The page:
What Sonatype has found is that active projects that maintain their dependencies also maintain their security. These projects have five times more downloads and 79 percent more developers. They also have about 12 percent more foundation funding.
The first assumption pretty much holds up.
Assumption #2: Projects with Fewer Dependencies Are Safer.
Simply put, larger teams will always have more dependencies and they will always deploy them faster.
In the end, the Sonatype team negated this assumption because they found that larger development teams — which inherently have more dependencies — have a 50 percent faster mean time to update (MTTU) and release 2.5 times more frequently. Therefore, components with more dependencies actually have better MTTU.
Assumption #3: More Popular Projects Will Be Better about Staying up to Date.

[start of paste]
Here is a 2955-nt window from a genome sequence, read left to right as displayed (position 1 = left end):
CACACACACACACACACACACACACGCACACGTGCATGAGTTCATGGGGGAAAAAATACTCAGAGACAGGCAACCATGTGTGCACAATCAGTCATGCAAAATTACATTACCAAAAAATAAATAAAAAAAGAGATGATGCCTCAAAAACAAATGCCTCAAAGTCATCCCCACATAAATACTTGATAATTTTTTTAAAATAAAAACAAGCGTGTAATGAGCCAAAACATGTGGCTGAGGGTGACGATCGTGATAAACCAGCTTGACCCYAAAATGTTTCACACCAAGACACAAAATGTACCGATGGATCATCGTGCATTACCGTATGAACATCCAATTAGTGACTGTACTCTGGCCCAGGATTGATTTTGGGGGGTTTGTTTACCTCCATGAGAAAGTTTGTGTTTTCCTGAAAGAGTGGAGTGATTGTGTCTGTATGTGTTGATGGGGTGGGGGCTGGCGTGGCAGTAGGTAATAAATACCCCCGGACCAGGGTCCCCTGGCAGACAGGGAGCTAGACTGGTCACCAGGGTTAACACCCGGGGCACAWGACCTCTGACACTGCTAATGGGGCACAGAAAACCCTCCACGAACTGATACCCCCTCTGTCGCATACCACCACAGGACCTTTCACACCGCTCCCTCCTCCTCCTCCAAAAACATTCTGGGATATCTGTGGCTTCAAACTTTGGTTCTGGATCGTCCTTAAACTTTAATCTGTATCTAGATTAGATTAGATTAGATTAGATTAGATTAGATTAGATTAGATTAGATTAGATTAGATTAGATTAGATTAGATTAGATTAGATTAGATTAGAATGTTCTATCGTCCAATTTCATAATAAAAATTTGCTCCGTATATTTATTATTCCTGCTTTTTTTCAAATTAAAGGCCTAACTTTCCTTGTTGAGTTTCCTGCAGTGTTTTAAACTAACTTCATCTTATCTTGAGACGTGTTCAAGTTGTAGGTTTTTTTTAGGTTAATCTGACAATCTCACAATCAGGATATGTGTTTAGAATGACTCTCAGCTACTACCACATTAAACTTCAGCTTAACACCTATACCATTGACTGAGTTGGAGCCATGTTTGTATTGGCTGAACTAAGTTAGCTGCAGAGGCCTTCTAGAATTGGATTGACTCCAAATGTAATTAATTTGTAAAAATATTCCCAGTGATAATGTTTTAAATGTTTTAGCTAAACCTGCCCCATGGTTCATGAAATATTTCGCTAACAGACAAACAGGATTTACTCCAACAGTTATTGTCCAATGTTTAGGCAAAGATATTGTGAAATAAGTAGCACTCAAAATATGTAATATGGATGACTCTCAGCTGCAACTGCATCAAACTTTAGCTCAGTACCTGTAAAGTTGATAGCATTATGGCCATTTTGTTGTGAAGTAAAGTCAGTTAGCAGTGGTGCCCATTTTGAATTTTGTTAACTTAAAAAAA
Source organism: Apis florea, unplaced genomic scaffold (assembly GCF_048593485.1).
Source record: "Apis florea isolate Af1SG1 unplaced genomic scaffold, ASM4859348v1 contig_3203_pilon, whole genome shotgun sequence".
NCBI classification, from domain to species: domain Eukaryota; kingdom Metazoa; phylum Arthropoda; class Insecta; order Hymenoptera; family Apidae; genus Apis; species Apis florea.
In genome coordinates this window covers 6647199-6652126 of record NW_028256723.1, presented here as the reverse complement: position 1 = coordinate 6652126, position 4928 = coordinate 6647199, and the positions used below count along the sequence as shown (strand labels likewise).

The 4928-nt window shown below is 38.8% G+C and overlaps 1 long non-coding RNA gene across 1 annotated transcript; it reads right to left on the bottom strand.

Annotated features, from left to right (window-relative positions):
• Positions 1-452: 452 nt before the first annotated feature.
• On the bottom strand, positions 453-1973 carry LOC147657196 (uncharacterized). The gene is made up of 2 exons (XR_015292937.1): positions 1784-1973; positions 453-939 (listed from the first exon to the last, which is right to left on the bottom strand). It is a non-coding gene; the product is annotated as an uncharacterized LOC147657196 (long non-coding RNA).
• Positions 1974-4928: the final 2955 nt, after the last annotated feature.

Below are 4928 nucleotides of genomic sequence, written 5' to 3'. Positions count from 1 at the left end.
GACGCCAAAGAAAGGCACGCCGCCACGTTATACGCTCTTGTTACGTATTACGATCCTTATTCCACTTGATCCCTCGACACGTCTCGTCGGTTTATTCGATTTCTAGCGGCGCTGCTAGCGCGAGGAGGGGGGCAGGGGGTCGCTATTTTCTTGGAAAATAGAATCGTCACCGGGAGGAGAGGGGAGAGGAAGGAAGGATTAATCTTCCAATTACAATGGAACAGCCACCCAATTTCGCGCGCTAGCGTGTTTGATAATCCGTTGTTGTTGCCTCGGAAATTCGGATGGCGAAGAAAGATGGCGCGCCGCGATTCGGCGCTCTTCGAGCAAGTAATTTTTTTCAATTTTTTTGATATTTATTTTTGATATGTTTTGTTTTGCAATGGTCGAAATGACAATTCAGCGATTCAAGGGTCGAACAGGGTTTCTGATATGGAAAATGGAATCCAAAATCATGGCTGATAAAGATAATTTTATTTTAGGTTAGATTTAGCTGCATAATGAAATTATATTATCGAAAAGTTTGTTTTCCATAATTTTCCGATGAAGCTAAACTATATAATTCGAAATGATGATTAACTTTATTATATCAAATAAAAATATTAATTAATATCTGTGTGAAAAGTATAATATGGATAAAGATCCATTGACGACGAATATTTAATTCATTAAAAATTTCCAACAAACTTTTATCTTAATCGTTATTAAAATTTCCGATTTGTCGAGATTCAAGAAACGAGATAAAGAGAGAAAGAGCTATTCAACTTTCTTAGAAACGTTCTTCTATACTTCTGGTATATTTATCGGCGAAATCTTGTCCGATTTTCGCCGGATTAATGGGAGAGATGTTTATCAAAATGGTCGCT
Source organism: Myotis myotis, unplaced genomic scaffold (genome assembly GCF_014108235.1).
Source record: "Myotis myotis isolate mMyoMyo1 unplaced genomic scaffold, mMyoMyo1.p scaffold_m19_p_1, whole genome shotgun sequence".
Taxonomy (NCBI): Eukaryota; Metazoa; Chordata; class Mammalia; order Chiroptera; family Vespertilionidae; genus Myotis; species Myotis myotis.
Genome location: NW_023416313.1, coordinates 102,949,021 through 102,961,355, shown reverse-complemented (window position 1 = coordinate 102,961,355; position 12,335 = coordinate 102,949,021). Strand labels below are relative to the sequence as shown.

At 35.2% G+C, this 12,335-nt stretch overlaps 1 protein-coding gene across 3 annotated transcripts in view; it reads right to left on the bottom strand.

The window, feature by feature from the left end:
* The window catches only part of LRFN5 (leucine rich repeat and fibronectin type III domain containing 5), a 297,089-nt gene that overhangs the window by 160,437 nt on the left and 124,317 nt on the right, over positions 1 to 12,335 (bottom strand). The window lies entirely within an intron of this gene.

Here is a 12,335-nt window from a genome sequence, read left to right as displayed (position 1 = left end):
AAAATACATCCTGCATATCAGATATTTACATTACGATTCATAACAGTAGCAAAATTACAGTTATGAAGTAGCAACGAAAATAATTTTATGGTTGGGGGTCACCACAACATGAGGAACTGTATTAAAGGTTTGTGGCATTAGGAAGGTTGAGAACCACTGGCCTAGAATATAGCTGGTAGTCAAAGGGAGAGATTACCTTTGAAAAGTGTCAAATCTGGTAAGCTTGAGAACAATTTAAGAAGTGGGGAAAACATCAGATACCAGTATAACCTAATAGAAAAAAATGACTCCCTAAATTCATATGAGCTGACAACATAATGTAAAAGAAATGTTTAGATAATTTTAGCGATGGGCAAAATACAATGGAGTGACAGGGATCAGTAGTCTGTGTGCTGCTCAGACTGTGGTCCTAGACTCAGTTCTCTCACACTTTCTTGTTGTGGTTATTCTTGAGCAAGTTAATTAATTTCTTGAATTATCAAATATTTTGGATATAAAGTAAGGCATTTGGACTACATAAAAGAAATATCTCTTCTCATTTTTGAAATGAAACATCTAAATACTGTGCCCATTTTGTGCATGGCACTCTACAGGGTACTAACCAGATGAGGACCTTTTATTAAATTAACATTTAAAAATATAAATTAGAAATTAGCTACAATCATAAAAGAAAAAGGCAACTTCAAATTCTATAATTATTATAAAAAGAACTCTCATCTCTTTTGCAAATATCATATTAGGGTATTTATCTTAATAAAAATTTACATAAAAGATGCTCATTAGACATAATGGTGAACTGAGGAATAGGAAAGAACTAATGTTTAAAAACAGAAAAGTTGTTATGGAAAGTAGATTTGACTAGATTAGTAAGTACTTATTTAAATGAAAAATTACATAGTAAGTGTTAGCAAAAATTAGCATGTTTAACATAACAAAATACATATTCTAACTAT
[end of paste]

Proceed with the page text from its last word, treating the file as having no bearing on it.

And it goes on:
Turunen says that exemplary projects have a direct correlation of releasing more often and maintaining popularity.
“There are also a large cohort of projects that are just popular but since they don’t release very often, they fall behind in terms of quality — that’s the group that introduces the most risk,” he said.
This assumption was rejected because there are plenty of popular components with poor MTTU.
What to Learn from the Open Source All-Stars
If dependencies are natural part of accelerated software development, then there must be a process for adding them. Only half of organizations Sonatype surveyed actually do.
We know there are certain patterns uncovered among elite DevOps performers. Turunen mentions the following common traits among DevSecOps exemplars:
- They are ten times more like to perform daily updates to all of their dependencies
- Most of these projects are using the latest or the latest-N version for all their OS components dependencies
- They have a process to add a new dependency
- They have a process to proactively remove problematic or unused dependencies
- They are 12 times more likely to have automated tools to track, management and/or ensure policy compliance of dependencies
Since these updates become routine, they are also 3 times less likely to consider it a pain to do.